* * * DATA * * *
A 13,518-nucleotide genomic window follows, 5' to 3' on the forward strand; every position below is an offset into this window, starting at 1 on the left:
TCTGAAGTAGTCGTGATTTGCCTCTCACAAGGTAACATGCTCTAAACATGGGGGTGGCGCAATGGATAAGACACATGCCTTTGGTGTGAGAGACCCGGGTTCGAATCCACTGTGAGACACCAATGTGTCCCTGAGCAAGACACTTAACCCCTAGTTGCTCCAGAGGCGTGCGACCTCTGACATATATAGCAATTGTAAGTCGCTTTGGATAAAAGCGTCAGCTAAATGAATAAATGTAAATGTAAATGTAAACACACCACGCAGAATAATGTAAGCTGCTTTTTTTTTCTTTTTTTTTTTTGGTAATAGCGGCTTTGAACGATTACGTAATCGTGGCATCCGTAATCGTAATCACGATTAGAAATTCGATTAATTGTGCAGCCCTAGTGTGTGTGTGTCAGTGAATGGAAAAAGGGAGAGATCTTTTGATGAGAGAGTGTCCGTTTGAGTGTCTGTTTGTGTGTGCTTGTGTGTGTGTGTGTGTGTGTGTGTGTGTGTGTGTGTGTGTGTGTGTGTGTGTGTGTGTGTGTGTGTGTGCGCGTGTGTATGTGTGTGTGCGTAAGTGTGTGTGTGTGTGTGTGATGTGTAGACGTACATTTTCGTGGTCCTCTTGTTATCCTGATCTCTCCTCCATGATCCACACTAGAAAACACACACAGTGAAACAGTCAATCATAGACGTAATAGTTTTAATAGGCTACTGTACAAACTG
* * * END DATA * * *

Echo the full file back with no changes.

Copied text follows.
A 13,518-nucleotide genomic window follows, 5' to 3' on the forward strand; every position below is an offset into this window, starting at 1 on the left:
TCTGAAGTAGTCGTGATTTGCCTCTCACAAGGTAACATGCTCTAAACATGGGGGTGGCGCAATGGATAAGACACATGCCTTTGGTGTGAGAGACCCGGGTTCGAATCCACTGTGAGACACCAATGTGTCCCTGAGCAAGACACTTAACCCCTAGTTGCTCCAGAGGCGTGCGACCTCTGACATATATAGCAATTGTAAGTCGCTTTGGATAAAAGCGTCAGCTAAATGAATAAATGTAAATGTAAATGTAAACACACCACGCAGAATAATGTAAGCTGCTTTTTTTTTCTTTTTTTTTTTTGGTAATAGCGGCTTTGAACGATTACGTAATCGTGGCATCCGTAATCGTAATCACGATTAGAAATTCGATTAATTGTGCAGCCCTAGTGTGTGTGTGTCAGTGAATGGAAAAAGGGAGAGATCTTTTGATGAGAGAGTGTCCGTTTGAGTGTCTGTTTGTGTGTGCTTGTGTGTGTGTGTGTGTGTGTGTGTGTGTGTGTGTGTGTGTGTGTGTGTGTGTGTGTGTGTGTGTGTGTGCGCGTGTGTATGTGTGTGTGCGTAAGTGTGTGTGTGTGTGTGTGATGTGTAGACGTACATTTTCGTGGTCCTCTTGTTATCCTGATCTCTCCTCCATGATCCACACTAGAAAACACACACAGTGAAACAGTCAATCATAGACGTAATAGTTTTAATAGGCTACTGTACAAACTG